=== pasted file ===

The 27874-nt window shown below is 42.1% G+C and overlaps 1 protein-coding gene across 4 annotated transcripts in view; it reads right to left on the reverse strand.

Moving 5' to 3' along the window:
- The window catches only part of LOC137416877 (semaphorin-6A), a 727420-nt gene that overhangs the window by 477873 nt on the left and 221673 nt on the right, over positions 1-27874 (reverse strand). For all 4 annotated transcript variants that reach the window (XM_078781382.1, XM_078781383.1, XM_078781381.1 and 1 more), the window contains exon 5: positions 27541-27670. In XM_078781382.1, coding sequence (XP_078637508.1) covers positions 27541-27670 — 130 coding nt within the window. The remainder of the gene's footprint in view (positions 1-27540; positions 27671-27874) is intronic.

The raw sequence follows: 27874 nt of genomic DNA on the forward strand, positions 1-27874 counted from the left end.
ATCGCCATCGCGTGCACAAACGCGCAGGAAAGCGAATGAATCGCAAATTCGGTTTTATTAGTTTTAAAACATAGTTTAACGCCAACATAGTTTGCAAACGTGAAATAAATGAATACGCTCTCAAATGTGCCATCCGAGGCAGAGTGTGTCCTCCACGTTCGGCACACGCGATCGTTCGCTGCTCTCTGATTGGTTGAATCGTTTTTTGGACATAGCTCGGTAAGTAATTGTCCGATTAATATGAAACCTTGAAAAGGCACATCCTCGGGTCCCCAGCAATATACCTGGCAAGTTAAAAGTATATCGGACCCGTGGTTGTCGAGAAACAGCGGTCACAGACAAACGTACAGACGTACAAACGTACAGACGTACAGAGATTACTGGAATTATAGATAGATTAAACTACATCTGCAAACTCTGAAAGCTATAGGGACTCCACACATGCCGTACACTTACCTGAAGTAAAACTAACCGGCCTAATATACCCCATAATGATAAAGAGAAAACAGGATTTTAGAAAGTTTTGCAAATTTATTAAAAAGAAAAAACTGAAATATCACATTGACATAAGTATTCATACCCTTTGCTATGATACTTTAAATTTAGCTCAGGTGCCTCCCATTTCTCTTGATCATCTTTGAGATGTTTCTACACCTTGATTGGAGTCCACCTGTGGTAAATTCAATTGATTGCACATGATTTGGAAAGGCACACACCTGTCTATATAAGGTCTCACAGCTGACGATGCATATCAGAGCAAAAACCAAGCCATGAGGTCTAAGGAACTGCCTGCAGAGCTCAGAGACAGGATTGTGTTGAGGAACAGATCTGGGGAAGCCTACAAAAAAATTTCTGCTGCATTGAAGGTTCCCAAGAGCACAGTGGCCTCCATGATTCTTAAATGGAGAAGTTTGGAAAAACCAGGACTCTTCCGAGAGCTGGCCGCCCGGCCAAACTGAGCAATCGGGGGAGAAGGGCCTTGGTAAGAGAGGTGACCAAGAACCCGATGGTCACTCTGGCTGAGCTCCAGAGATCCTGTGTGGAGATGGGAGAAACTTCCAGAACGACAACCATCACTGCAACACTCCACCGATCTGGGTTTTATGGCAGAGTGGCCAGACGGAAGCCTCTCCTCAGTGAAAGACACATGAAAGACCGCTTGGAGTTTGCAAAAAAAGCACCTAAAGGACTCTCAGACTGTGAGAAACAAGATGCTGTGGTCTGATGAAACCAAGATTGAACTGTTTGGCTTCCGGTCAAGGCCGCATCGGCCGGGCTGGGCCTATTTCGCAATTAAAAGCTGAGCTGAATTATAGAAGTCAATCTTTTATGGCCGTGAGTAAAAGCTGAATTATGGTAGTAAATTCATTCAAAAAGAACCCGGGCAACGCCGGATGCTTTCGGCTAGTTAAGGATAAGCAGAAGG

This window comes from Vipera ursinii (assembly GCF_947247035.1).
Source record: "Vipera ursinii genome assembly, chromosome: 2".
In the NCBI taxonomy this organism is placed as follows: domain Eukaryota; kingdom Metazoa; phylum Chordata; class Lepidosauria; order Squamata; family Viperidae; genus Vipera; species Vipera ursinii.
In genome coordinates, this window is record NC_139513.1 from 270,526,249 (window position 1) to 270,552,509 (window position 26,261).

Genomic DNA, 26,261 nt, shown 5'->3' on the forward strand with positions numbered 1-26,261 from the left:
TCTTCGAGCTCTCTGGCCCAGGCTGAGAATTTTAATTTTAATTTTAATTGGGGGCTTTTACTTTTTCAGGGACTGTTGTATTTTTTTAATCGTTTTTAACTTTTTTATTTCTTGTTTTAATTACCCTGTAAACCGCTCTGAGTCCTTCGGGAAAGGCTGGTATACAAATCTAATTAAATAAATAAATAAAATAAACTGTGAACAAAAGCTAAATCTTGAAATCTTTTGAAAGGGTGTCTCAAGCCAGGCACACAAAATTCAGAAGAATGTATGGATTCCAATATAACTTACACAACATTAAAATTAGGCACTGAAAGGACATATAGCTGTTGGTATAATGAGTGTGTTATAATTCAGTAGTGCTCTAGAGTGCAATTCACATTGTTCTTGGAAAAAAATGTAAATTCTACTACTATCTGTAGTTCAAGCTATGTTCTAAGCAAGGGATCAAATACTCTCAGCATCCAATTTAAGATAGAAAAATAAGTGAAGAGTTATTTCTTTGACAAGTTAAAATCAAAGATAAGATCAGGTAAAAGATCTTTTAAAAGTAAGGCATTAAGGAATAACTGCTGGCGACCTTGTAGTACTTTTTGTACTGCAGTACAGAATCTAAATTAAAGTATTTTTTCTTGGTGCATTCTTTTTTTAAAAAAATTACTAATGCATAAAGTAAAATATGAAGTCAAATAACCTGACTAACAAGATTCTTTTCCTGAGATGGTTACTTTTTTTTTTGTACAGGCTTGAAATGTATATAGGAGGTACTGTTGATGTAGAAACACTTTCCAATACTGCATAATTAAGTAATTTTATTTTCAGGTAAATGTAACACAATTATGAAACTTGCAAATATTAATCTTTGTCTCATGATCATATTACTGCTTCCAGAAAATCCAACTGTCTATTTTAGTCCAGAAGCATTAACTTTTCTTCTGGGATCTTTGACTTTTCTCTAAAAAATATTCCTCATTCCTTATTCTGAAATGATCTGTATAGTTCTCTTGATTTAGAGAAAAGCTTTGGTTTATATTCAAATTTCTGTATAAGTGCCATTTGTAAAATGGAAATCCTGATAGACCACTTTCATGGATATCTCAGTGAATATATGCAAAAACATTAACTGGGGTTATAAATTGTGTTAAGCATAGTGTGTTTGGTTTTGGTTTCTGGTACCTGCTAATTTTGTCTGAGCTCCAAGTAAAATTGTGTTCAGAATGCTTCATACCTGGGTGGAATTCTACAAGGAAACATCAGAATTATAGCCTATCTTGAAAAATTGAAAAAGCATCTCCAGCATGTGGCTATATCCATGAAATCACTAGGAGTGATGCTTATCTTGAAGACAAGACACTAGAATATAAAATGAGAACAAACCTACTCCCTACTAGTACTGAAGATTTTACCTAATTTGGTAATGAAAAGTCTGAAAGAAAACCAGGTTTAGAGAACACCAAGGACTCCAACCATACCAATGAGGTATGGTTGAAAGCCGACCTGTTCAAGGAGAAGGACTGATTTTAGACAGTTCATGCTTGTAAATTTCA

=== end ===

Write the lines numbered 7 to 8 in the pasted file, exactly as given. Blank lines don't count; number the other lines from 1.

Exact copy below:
Source record: "Vipera ursinii genome assembly, chromosome: 2".
In the NCBI taxonomy this organism is placed as follows: domain Eukaryota; kingdom Metazoa; phylum Chordata; class Lepidosauria; order Squamata; family Viperidae; genus Vipera; species Vipera ursinii.